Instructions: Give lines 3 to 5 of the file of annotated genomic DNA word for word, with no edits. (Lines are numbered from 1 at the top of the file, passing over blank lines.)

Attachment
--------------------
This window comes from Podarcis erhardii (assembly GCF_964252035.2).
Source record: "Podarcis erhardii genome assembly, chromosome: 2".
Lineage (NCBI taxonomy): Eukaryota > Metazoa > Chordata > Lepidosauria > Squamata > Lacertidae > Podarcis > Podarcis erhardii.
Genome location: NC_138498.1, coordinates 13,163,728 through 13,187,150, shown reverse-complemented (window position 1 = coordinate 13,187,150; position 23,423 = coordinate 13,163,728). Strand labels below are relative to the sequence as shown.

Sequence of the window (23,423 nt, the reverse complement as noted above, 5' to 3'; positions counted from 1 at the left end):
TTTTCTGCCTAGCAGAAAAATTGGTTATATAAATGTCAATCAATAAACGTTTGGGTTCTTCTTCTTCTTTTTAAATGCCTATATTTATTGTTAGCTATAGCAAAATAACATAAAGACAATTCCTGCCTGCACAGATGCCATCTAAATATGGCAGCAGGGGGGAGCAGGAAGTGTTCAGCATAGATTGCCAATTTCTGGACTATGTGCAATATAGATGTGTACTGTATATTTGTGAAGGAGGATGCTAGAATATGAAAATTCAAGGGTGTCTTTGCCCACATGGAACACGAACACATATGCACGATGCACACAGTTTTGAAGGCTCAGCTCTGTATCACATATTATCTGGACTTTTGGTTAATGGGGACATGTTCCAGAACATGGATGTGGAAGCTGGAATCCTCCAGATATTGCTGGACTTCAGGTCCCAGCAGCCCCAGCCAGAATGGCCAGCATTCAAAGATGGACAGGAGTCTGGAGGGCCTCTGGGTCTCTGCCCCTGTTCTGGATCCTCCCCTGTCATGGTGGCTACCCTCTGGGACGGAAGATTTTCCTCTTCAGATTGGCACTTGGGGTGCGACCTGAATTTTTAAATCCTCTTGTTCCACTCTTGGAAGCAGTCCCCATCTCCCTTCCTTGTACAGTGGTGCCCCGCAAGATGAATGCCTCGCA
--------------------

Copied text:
Lineage (NCBI taxonomy): Eukaryota > Metazoa > Chordata > Lepidosauria > Squamata > Lacertidae > Podarcis > Podarcis erhardii.
Genome location: NC_138498.1, coordinates 13,163,728 through 13,187,150, shown reverse-complemented (window position 1 = coordinate 13,187,150; position 23,423 = coordinate 13,163,728). Strand labels below are relative to the sequence as shown.

Sequence of the window (23,423 nt, the reverse complement as noted above, 5' to 3'; positions counted from 1 at the left end):